Agency: Kalispell Company Discriminated Against Employee Due to Race

Montana Human Rights Bureau found reasonable cause of discrimination by local TeleTech firm

By Tristan Scott

Updated: April 27, 3:30 p.m.

The Montana Human Rights Bureau has found reasonable cause that a Kalispell call center unlawfully retaliated against a black employee after she complained of racist remarks by coworkers, including a colleague’s suggestion that her grandchildren could work on another colleague’s property as “slaves” on a “plantation,” according to an investigative report by the state agency.

The company, TeleTech Services Corp., which opened a firm in Kalispell in 2004 and employs around 350 people locally, denied the allegations in its August 2016 response to the complaint, filed with the bureau in June.

The complaint alleges violations of the Montana Human Rights Act and the Civil Rights Act, and alleges that the employee, Kiondra Bullock, was subjected to a hostile work environment because of her race.

In an affidavit to her complaint with the bureau, a subdivision of the Montana Department of Labor and Industry, Bullock says the company retaliated against her after she reported the racist remarks to her supervisor.

In its response to Bullock’s complaint, TeleTech said Bullock’s on-the-job performance was poor and her demeanor unprofessional, despite positive performance reviews awarding Bullock high scores prior to the incident. A prompt internal investigation determined that the offending comments by the colleague, Alex Goodnight, had been misconstrued, according to TeleTech’s response.

“The investigation revealed that although Mr. Goodnight’s comment was inappropriate for the workplace and one that TeleTech does not condone, it was not racially motivated,” the response states.

According to the bureau’s investigative report, on April 11, 2016 Bullock and a coworker were discussing a property the coworker had recently purchased when Goodnight walked by and commented, “With all that acreage you could start a plantation and bring back slavery and [Bullock’s] grandchildren could be the first slaves.”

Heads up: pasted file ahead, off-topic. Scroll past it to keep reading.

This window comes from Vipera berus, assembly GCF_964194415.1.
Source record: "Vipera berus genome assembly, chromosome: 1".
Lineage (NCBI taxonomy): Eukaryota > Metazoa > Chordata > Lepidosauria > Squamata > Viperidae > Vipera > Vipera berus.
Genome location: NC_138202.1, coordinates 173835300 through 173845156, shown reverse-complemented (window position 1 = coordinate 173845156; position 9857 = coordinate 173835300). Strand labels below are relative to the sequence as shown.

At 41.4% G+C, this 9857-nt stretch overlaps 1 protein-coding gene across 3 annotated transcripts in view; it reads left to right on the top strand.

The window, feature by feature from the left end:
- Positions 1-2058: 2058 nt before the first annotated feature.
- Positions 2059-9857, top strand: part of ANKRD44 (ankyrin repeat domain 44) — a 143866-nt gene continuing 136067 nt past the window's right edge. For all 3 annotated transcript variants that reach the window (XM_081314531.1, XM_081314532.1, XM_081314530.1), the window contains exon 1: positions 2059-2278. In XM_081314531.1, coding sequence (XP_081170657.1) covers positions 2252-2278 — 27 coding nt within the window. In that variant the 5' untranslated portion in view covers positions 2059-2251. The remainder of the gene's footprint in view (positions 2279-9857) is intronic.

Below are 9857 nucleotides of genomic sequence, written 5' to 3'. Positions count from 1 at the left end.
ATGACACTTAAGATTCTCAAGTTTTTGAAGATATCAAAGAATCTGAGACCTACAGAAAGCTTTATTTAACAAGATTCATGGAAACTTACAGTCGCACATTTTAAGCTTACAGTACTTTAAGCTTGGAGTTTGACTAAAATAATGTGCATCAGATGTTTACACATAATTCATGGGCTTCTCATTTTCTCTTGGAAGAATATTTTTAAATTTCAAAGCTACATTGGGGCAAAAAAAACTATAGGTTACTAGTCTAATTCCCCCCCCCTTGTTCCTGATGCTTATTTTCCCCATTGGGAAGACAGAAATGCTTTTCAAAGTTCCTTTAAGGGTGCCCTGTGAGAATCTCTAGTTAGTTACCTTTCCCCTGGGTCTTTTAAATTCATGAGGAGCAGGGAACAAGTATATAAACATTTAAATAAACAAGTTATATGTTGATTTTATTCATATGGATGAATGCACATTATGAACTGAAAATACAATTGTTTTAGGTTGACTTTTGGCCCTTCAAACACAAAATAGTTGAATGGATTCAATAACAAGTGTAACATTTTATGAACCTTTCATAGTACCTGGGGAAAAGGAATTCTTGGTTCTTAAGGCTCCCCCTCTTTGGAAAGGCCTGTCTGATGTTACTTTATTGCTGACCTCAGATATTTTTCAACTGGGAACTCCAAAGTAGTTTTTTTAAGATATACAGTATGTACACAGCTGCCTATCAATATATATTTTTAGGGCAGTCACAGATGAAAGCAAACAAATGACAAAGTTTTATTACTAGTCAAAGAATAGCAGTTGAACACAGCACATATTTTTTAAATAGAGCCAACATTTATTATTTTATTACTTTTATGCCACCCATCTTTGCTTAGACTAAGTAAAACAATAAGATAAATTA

The company’s response states that Goodnight attempted to explain to Bullock that his comment was meant as a joke about child labor, “not racially based slave labor.”

“Mr. Goodnight apologized and noted how his comment could have been misinterpreted,” the response continues. “The investigation also revealed that although Ms. Bullock took offense to the comment, which TeleTech understands and respects, she unnecessarily escalated the situation by repeatedly yelling at the employees so loud that it disrupted the entire building. This behavior is not appropriate for a company leader.”

Hired at TeleTech in January 2015, Bullock served in a managerial role overseeing between 14 and 20 employees, according to the company’s response.

On May 16, Bullock was issued a final written warning for her unprofessional response to Goodnight’s comment the month before. Bullock said while Goodnight was never disciplined, she was written up for her response to Goodnight’s “race-based comment.”

In January, Human Rights Bureau Investigator Tam Newby determined Bullock’s complaint was credible and the case will now move to a contested hearing before the bureau’s Office of Administrative Hearings.

Bullock’s attorney, Nate McConnell of Missoula, said there was not yet a date set for the hearing.

In the company’s preliminary pre-hearing statement, attorneys Joshua B. Kirkpatrick and Michelle L. Gomez, of Denver, seek to have the complaint dismissed with prejudice.

In the final investigative report, Newby also found there was credible evidence to suggest the final warning was a pretext for unlawful retaliation by TeleTech against Bullock for her “complaining about race discrimination.”

On June 6, 2016, Bullock resigned from TeleTech, which bills itself as an equal opportunity employer.

“Please be assured that at no time was Ms. Bullock subject to discriminatory, retaliatory, or otherwise unlawful practices,” the company wrote in its response to Bullock’s complaint. “Furthermore, TeleTech stands by its legitimate business decisions, and Ms. Bullock ultimately voluntary resigned from employment. TeleTech requests that MHRB dismiss the charge.”

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